Jobless claims fall, signal hiring pickup


WASHINGTON - The number of Americans filing initial unemployment claims unexpectedly fell last week, signaling that the U.S. job market may be strengthening heading into the new year.

Initial jobless claims dropped 5,000 to 326,000 in the week that ended Dec. 25, the Labor Department said yesterday. An index of Chicago-area business fell for a second month, a sign of slower growth in manufacturing that prompted investors to push up U.S. Treasury note prices.

The U.S. economy created more than 2 million jobs in 2004, the most since 1999. The rebound in hiring is one reason consumers have kept spending, putting economic growth on the strongest pace in five years.

"There should be an improvement in employment as we move into 2005," said Glenn Haberbush, an economist at Mizuho Securities USA Inc. in Hoboken, N.J. "As long as the labor market continues to move along, spending will get even more of a lift."

The National Association of Purchasing Management-Chicago said yesterday that its Business Barometer declined to 61.2 this month, from 65.2 in November. Readings higher than 50 indicate growth. Even with the decline, the Chicago index marked its 20th-straight month of expansion. It has dropped since reaching a 16-year high of 68.5 in October.

"While the December index is lower than those for October and November, it is still quite elevated," said Joshua Shapiro, chief U.S. economist at MFR Inc. in New York. Measures of orders and production are "evidence that the manufacturing sector is still enjoying solid upward momentum."

Jobless claims have averaged 343,000 a week this year compared with 402,000 in 2003. Economists had predicted claims would rise to 335,000, based on the median estimate, from the 333,000 initially reported for the week earlier.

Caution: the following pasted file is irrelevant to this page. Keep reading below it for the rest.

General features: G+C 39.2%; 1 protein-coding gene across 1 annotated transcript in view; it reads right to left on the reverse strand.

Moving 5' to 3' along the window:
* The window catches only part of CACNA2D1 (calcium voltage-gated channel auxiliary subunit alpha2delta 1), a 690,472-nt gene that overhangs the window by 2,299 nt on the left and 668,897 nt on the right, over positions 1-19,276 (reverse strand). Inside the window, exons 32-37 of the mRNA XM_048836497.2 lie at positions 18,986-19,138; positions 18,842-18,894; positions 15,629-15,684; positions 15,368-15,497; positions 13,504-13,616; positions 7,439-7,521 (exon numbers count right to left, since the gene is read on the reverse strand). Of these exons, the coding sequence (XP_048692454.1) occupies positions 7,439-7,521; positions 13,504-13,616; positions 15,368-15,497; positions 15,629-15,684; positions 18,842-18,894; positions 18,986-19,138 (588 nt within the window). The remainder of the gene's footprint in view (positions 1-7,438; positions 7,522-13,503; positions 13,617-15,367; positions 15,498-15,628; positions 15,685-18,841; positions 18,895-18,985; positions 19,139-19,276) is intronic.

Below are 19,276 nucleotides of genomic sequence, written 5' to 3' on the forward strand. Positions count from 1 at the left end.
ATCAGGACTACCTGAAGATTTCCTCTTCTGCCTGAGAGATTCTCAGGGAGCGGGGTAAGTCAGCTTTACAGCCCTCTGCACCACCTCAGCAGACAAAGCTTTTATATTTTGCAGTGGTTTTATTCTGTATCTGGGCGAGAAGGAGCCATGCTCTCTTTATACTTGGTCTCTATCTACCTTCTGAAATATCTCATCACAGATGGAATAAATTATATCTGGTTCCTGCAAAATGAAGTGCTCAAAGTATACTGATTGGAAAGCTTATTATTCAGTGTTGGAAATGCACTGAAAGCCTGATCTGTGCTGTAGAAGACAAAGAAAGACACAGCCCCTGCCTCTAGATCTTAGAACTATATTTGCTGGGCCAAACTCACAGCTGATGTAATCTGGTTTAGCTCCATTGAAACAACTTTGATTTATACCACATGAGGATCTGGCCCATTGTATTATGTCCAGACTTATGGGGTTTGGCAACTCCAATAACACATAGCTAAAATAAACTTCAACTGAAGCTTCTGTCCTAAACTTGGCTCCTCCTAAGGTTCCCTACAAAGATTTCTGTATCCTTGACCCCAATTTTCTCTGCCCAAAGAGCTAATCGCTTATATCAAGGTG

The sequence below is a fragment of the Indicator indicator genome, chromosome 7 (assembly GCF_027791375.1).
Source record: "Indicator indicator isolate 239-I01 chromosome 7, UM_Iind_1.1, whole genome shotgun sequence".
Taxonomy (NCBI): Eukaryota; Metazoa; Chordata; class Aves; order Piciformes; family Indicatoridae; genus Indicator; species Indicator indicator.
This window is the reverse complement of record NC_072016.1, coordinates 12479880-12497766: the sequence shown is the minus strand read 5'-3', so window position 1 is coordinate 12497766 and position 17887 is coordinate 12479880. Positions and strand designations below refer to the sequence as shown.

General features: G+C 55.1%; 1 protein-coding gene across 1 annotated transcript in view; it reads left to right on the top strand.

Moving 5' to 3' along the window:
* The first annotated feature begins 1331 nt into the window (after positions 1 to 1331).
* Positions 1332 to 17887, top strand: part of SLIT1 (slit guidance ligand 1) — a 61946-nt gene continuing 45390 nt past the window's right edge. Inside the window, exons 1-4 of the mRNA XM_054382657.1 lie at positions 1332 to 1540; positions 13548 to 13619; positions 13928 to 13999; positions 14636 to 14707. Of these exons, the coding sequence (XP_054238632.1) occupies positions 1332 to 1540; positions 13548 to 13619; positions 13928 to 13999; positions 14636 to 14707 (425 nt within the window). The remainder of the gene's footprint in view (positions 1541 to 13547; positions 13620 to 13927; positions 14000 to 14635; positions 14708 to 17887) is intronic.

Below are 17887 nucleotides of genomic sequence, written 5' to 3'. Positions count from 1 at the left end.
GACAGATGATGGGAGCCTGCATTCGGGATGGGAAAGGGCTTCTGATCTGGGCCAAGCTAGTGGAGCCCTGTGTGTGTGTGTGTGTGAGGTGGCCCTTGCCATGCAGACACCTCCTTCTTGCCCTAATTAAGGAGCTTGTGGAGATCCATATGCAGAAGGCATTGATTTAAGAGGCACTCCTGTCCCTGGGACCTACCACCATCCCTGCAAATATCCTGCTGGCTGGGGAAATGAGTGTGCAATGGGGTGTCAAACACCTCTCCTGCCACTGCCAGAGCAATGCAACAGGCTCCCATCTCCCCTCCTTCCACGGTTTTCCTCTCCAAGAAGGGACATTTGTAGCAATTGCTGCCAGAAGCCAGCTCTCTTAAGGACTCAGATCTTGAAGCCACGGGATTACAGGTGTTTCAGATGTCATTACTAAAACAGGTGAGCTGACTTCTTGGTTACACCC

The four-week moving average of claims, a less-volatile indicator, fell by 6,000 to 333,500, the Labor Department said. The number of people continuing to collect state jobless benefits rose to 2.755 million in the week that ended Dec. 18 from 2.751 million a week earlier.

The insured employment rate, which tends to track the unemployment rate, held at 2.2 percent in the week that ended Dec. 18. The Labor Department also said 32 states and territories reported a decrease in new claims, and 21 reported an increase. These data are reported with a one-week lag.

Claims figures in the last two months of the year tend to be volatile because the government has difficulty adjusting for the timing of the Thanksgiving, Christmas and New Year's holidays. That gives economists less confidence in forecasting the readings for the next few weeks.

A Labor Department spokesman said the seasonal adjustments accurately captured the change in claims last week.

The outlook for hiring in the first three months of 2005 has improved from the same period last year, according to survey by Manpower Inc., the world's No. 2 supplier of temporary staff by revenue. Twenty-four percent of the 16,000 employers polled intend to increase their staffs from January through March, compared with 20 percent in the first quarter of 2004, the report, issued this month, showed.

Firms are hiring as the economy improves. The world's largest economy is projected to grow 4.4 percent this year, the most since 1999.

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